Durban — The black mambas were hungry on Wednesday.
Those were the words of Durban snake rescuer Nick Evans, who responded to two black mamba calls.
His first call was in Dawncliffe, where a black mamba was seen slithering underneath an elevated house.
“I climbed under the house, with low expectations. Usually, when a mamba goes under a building, it goes out the other side without anyone seeing it, and we almost never find it,” Evans said.
He said this time he was in luck and spotted the mamba in a small space, where the floor of the building was built into the ground.
“The mamba kept still as I approached, desperately hoping I’d leave it alone. Rather than crawling into this tight space, and trying to catch a mamba while lying on my stomach, I used my 1.8m long tongs from the African Snakebite Institute to reach in and grab it. I pulled it out, dragged it towards me, grabbed it with my 1m tongs, and secured the head fairly easily,” Evans said.
“A large female mamba, around 2.7m, had just eaten a young dassie.”
Evans said black mambas love young dassies and cannot resist the smell of them. Hence why homes with dassie colonies are prone to mamba sightings.
He said that the second mamba call was in Westville North. The mamba had been seen slithering behind some stacked wood, outside a resident’s home workshop.
“While I was making my way there, the resident noticed the mamba was chasing a rat, which came running out as I arrived. I am not sure if the mamba bit the rat, I never found it again,” Evans said.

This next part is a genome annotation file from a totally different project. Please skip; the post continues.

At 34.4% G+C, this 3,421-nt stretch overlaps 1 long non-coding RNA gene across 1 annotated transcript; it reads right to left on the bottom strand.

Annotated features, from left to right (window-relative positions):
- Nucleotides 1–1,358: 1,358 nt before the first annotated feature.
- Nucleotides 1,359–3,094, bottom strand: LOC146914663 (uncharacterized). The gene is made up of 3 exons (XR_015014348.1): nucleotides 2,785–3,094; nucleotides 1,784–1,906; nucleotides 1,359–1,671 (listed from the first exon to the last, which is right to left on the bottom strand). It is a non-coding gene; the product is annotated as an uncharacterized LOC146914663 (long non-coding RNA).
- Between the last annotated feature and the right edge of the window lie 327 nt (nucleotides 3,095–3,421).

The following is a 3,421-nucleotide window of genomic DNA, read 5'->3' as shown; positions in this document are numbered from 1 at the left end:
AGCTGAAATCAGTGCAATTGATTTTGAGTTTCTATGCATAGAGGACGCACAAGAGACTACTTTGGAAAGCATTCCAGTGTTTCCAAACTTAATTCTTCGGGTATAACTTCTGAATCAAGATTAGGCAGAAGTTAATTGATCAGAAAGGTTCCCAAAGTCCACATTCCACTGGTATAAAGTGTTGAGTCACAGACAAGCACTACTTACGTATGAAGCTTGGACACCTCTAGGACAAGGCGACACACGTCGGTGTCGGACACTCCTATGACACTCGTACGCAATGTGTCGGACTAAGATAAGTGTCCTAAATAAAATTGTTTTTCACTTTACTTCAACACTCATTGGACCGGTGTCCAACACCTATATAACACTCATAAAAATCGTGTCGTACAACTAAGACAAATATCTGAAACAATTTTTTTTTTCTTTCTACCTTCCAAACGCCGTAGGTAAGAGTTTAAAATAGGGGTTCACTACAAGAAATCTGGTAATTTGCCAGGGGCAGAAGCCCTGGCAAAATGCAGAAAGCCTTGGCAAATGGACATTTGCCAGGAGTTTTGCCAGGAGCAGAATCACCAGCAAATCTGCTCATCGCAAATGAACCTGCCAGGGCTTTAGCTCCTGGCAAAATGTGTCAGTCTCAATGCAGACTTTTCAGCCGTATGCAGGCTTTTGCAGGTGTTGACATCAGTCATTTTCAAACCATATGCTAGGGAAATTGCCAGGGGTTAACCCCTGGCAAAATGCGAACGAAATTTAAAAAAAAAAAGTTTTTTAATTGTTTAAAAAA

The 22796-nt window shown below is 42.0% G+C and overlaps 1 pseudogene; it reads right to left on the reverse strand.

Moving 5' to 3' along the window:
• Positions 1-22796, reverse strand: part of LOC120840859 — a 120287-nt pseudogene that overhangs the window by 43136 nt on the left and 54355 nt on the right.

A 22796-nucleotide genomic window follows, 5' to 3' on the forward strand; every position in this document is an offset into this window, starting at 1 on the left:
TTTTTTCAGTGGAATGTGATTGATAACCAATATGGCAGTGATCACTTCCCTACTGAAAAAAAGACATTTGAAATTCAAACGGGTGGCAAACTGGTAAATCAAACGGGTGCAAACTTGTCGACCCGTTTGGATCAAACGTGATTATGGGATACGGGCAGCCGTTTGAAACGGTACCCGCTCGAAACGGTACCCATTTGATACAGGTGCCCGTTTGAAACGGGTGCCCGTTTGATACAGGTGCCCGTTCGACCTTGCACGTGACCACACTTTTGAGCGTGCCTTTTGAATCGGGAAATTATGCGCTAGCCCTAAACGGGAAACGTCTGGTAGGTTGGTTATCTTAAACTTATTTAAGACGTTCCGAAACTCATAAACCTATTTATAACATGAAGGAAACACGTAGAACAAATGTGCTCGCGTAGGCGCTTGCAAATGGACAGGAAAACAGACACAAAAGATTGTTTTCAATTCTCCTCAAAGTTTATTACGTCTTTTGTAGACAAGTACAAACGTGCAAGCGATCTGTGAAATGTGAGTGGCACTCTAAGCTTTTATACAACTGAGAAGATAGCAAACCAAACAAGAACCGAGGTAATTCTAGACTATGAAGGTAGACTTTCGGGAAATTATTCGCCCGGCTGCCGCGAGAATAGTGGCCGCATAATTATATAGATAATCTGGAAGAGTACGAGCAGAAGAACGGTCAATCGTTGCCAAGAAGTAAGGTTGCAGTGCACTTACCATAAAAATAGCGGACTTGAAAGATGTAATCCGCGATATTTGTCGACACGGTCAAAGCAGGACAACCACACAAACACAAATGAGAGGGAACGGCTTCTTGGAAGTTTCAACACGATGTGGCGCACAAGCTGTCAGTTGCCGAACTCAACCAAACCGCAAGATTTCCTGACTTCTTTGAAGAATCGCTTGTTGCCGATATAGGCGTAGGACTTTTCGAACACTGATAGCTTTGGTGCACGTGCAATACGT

He explained that black mambas are excellent for rat control, and do a very good job of it around Durban. In saying that, Durban has a massive house rat (an invasive species) population, which is a problem in many ways. House snakes, mambas and owls are a few natural rat controllers.
“The mamba was actually very ‘relaxed’. It was slow-moving, made no attempt to threaten me – a very easy catch. Often, this could mean the snake is unwell. In this case, it seems just fine and appears to be today (Thursday) as well. Not a large specimen, around 2.2, maybe 2.3m,” Evans said.
“Black mambas will feed on other small mammals, as well as birds. I have no records of them feeding on other reptiles.”
Evans also thanked those who called.
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